Volume 6 Issue 1 Spring-Summer 2019
By Madison Monroe, Editor
few months ago, I received a picture on my cell phone of a little island in the middle of the Arkansas river that was covered with flags. “What’s up with this,” my friend texted. It was a fair inquiry. After all, I am in the flag business. But, I had no clue.
So, when I arrived at work the next day, I began researching what was going on in the middle of the river. I made a few calls. Miles Brown, of the Army Corps of Engineers, informed me that the little island was actually a sand bar, created last summer when they were drudging a channel for barges. Brown provided a plethora of information that I found very interesting. (I’m kind of a numbers person.) He reported that the channel was nine feet deep and 250 feet wide. A conveyor belt had been used to move the unearthed sand, depositing it along the edge of the channel. This had formed the island. He told me he was aware of the flags existence and cautioned me to wear a life jacket if I decided to boat out to see the display up close. Brown said the average movement of the river was 10 to 20,000 cubic feet per second. When it reached 70,000 cubic feet per second, a small craft warning was issued. (That’s where the river was at the time.) Flood level is 300 to 350,000 cubic feet per second. At that speed, the river would wash the little island away.
I wondered who was going out there and putting up the flags. And, I wondered why. I also wondered if they were buying the flags from us! I printed out a Google earth aerial photograph of the island and one windy weekend hiked as close as I could get by land to try and photograph the flags whipping around. I felt the quiet stirring of a BRAVE story. I began tossing around in my mind the subtext ‘No man is an island’ type thing.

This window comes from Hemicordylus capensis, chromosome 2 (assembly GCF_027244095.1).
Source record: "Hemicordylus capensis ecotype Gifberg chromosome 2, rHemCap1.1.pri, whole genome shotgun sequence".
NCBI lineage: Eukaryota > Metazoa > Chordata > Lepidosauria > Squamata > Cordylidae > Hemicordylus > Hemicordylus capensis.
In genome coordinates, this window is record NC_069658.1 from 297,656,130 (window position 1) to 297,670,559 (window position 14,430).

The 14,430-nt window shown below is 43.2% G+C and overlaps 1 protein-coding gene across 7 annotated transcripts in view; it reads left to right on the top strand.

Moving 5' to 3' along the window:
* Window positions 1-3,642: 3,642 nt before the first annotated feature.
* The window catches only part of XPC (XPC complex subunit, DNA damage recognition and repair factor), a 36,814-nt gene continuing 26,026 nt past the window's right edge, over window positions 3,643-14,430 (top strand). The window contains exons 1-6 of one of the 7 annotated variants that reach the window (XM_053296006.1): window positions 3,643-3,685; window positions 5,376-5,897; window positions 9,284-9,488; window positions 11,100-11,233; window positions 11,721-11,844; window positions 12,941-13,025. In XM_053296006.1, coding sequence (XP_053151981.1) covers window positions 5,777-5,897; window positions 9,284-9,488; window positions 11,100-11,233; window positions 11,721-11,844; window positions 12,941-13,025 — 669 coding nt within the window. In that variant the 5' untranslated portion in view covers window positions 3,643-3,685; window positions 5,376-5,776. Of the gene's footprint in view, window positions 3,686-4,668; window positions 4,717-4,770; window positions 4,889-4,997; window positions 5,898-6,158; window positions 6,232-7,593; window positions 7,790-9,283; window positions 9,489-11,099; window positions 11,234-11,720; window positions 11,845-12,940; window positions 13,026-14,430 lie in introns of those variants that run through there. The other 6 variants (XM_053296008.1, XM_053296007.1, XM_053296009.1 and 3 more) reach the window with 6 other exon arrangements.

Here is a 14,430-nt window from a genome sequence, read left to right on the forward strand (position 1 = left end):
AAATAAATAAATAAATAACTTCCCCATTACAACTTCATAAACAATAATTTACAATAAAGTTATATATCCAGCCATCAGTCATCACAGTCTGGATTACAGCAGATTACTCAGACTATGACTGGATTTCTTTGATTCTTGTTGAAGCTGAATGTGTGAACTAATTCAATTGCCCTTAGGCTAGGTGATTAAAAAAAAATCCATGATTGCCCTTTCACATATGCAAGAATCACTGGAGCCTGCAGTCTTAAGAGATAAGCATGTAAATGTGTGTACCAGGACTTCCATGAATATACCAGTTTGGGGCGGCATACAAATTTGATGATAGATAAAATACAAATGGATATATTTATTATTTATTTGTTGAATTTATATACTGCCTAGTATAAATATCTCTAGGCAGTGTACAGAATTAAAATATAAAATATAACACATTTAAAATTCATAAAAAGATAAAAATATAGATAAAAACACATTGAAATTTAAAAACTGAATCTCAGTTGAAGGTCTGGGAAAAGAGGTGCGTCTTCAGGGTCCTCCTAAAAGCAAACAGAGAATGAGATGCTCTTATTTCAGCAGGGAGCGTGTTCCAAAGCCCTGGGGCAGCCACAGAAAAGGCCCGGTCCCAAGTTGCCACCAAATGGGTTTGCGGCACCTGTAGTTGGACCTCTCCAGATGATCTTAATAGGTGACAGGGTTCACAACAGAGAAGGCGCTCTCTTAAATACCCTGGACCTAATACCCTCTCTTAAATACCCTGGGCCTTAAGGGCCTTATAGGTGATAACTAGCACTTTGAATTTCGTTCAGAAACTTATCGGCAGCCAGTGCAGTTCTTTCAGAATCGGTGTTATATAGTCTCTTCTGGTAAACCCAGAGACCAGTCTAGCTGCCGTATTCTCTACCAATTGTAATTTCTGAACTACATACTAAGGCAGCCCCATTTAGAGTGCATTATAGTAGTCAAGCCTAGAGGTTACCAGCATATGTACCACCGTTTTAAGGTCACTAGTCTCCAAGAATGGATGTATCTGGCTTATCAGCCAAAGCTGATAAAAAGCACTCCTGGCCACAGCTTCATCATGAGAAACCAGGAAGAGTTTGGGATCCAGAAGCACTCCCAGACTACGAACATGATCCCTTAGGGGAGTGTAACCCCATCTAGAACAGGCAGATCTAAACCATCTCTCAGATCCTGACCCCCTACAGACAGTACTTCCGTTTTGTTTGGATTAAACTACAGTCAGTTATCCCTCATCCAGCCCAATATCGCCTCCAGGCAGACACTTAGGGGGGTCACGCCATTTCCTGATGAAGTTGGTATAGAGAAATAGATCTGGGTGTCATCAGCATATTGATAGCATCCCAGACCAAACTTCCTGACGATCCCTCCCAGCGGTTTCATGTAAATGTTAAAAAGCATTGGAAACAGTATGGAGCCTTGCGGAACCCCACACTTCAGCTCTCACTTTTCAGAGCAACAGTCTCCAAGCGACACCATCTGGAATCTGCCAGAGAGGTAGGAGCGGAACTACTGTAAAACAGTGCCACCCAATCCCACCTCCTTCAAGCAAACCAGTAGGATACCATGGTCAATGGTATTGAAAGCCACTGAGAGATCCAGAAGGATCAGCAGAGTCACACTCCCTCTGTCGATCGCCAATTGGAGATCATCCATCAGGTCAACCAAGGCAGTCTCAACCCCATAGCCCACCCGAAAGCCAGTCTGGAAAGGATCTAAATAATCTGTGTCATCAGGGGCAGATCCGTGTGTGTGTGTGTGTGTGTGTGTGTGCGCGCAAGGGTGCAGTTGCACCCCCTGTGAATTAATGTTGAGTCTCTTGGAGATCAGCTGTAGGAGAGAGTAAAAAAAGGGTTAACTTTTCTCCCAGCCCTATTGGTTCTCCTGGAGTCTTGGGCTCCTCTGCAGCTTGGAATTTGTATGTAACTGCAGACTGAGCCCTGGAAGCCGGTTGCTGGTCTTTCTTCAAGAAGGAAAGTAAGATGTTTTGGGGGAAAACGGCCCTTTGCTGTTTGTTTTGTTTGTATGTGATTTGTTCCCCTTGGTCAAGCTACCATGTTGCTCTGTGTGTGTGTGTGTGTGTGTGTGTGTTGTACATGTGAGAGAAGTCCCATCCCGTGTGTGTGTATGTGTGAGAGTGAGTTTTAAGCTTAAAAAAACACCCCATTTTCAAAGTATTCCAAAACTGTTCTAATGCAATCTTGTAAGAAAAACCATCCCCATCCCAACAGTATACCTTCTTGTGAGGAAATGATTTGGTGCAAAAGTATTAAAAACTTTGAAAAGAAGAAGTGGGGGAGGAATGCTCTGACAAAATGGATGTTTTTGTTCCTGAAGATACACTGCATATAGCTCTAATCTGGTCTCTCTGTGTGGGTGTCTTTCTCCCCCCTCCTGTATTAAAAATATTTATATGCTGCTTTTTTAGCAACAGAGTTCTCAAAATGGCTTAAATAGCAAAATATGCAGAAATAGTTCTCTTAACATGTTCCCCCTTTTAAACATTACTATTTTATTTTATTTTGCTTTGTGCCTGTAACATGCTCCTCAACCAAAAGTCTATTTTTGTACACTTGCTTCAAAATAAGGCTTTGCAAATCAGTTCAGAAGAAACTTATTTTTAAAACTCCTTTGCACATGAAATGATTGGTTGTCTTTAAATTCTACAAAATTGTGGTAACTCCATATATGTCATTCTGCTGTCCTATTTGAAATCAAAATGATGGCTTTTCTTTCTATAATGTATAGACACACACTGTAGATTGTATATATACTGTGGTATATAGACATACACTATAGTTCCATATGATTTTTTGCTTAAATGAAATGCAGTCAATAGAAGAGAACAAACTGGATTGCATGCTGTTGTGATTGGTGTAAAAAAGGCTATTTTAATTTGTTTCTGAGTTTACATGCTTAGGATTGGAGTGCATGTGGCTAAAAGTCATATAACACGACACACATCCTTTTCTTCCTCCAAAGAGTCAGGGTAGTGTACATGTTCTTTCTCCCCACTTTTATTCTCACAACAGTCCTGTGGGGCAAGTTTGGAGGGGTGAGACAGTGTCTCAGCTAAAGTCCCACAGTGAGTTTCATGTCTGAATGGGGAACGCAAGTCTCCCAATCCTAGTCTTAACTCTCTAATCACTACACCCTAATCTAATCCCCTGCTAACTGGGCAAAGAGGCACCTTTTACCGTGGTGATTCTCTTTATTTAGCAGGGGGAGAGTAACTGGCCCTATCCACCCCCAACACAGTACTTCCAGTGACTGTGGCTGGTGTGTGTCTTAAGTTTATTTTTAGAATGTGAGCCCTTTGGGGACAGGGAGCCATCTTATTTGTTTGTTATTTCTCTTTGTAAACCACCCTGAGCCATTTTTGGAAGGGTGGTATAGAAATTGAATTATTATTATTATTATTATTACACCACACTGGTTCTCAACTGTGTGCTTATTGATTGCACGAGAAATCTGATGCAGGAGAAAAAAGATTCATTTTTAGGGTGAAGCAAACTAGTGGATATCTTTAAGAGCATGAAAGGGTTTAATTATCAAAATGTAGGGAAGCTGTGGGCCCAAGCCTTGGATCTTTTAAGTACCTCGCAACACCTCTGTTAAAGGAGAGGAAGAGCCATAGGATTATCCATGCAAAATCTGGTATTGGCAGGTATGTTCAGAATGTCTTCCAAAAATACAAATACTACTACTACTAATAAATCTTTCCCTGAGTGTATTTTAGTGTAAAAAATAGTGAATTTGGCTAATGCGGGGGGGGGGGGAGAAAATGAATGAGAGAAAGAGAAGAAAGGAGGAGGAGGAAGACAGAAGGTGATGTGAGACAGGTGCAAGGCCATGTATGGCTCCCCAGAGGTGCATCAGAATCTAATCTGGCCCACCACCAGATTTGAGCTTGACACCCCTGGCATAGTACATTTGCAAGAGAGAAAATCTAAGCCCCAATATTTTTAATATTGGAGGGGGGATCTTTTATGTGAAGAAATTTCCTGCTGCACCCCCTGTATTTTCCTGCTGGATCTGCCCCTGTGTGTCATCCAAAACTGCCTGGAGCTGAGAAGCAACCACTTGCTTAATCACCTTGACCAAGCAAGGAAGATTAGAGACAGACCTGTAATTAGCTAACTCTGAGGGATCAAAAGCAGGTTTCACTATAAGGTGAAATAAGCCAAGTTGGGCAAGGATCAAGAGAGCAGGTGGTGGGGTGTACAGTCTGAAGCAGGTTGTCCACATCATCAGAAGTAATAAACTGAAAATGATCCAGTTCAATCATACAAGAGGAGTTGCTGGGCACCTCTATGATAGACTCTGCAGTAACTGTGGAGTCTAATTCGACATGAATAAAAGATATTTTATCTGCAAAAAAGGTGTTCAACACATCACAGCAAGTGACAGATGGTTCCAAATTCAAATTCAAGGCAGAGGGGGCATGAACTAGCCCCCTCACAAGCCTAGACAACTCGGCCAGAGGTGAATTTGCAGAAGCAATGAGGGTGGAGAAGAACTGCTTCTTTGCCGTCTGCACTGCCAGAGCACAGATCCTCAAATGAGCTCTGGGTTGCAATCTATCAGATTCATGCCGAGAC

Then, one night this winter, when nothing new was on TV, I sat by the fire, listening to a book on Audible and watching the muted news for a look at the next day’s weather. Across the TV screen danced my flags on what my friend had dubbed ‘Flag Island.’ I scrambled for the remote, simultaneously unmuting the TV and muting the sound on my Kindle. My heart sank. The 10 o’clock news had scooped me.
They reported that a couple, Johnny and Jennifer, had seen the sand bar and put the flags there to put a smile on people’s faces. “It gives us something to do, to maintain. And it’s fun,” they said. On air, they welcomed anyone that wished to add to their display, encouraging them to boat out to the island (they named it Cora’s Island--after their dog) and plant their own flag.
Staking your claim with a flag is an action as old as history. I don’t know how it began… not sure that anyone does. Historically, flags were used to mark the turnover of government or the overthrow of countries, usually involving war and bloodshed. More recently, we use flags as symbols of solidarity or identification with a group or community. Flags are a way to leave our mark, to show the world ‘I was here,’ even on a transient piece of sand threatened with annihilation each time the river rises. In the end, the irony of the act’s absurdity coupled with the spirit’s indomitability does make me smile.
Well done, Johnny and Jennifer. Flag Island is fun.
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